One year ago, President Barack Obama declared Marion County a disaster area after a devastating flood.
Hundreds of homes and businesses were affected by the February 29th flood. Some of those homes were even considered a total loss.
One year later, some families are still picking up the pieces.
"It rained most of the day," said Yvonne Yow. "I had my grand kids here and my daughter came to pick hers up. When she got ready to leave she said 'mom, have you looked outside' and water was coming down our steps to come into the house."
If you walked outside on February 29, 2012, you would be standing in water up to your knees.
One year later, the water may be gone but the memories and all of this mud are still very much there.
"Everything had to be replaced," Yow said. "The whole kitchen had to be redone. Hot water tank, appliances. I mean we lost pretty much everything unless it was high up on the walls as decoration."
A house that was destroyed is finally starting to feel like home.
"This is our home. We owned it for 40 something years," Yow said. "Before the flood happened, we owned it free and clear for retirement purposes."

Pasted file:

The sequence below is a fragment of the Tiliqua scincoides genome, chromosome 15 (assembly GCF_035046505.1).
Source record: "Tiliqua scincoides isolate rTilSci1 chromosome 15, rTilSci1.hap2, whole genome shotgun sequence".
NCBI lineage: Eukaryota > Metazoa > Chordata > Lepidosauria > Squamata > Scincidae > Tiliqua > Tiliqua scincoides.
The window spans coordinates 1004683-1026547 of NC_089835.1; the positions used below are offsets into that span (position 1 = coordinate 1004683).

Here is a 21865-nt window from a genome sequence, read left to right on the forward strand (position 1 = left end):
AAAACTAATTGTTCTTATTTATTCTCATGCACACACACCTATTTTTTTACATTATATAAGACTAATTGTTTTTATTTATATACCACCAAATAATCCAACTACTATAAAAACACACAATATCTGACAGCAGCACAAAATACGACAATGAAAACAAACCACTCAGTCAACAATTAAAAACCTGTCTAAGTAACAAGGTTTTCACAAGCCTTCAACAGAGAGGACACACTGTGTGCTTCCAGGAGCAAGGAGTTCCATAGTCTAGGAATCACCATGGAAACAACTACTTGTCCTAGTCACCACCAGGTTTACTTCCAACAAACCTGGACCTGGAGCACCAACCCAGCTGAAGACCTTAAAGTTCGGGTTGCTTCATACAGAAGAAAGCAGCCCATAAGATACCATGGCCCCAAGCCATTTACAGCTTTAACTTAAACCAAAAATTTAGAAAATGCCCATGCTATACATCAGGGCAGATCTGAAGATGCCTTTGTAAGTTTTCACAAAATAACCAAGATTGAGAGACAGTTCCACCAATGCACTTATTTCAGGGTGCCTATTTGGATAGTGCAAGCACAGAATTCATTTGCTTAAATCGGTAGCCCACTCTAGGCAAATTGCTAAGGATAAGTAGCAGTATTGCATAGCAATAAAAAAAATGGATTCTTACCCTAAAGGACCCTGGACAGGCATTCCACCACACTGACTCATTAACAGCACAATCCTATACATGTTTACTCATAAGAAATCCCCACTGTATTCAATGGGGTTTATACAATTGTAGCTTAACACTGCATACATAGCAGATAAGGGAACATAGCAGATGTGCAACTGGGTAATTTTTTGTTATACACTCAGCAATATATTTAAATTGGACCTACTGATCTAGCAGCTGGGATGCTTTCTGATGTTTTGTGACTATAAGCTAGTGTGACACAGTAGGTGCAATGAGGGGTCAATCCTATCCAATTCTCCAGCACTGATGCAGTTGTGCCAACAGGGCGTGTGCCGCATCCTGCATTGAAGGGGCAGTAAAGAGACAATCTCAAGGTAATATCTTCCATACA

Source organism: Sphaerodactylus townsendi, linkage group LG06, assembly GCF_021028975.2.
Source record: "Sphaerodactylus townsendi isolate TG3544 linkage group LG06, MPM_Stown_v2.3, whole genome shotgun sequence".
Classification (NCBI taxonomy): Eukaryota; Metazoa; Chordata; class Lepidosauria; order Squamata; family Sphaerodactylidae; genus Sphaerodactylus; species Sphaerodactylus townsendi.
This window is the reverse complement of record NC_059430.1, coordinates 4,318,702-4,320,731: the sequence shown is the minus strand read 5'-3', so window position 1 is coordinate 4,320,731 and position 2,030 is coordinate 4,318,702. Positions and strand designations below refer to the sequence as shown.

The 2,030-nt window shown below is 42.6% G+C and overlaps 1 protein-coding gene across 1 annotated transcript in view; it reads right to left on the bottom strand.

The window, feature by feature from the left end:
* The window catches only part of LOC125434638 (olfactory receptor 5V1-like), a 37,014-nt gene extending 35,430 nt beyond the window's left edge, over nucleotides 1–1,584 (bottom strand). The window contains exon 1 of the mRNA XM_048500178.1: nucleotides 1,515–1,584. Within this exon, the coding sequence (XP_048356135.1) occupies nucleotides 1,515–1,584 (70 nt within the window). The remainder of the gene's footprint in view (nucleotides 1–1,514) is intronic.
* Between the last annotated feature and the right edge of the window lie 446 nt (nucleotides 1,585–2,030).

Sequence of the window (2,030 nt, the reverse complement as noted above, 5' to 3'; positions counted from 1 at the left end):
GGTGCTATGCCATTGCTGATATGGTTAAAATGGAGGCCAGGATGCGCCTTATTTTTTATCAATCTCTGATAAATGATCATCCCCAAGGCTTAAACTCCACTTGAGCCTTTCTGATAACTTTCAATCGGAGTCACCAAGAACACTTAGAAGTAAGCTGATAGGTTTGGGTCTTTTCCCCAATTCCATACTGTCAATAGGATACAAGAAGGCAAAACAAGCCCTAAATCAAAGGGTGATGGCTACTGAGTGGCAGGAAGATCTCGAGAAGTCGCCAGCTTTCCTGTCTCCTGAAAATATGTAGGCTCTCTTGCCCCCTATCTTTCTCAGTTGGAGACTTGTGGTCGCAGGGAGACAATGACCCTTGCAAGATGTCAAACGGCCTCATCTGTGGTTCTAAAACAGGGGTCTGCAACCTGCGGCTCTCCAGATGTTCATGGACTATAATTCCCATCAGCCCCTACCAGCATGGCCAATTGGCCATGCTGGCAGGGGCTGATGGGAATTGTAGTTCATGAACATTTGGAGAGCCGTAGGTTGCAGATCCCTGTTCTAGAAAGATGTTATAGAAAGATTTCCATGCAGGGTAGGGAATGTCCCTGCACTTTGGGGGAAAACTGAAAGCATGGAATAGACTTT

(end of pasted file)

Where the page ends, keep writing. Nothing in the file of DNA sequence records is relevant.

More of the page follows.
People of all ages in Marion County Community stepped up to help families like the Yow's.
"I just really felt compelled to go out and do something," said James Hammons, Fountain of Life Outreach. "At that time, Dawn and I were running the Youth Group here at the church and I said lets try to get as many kids as we can together and see what we can do."
"Everybody seemed to come together and be closer and help everybody out," he said. "Not everybody thinking about themselves but helping out each other in different ways."
Members of the community spent hours helping people clean out their damaged homes.
"I thought it was a great thing knowing that there was people in this county other than us that actually want to help other people," said Sam Kniceley, Junior American Red Cross. "Just seeing that warms my heart."
The Yow's said they can't thank the community enough for helping them slowly get back on their feet.
"This is a great community," Yow said. "They really stood behind us in everything."
The Yow's lived in their daughter's home for seven months before they were able to move back home.
The home sustained more than $60,000 worth of damage.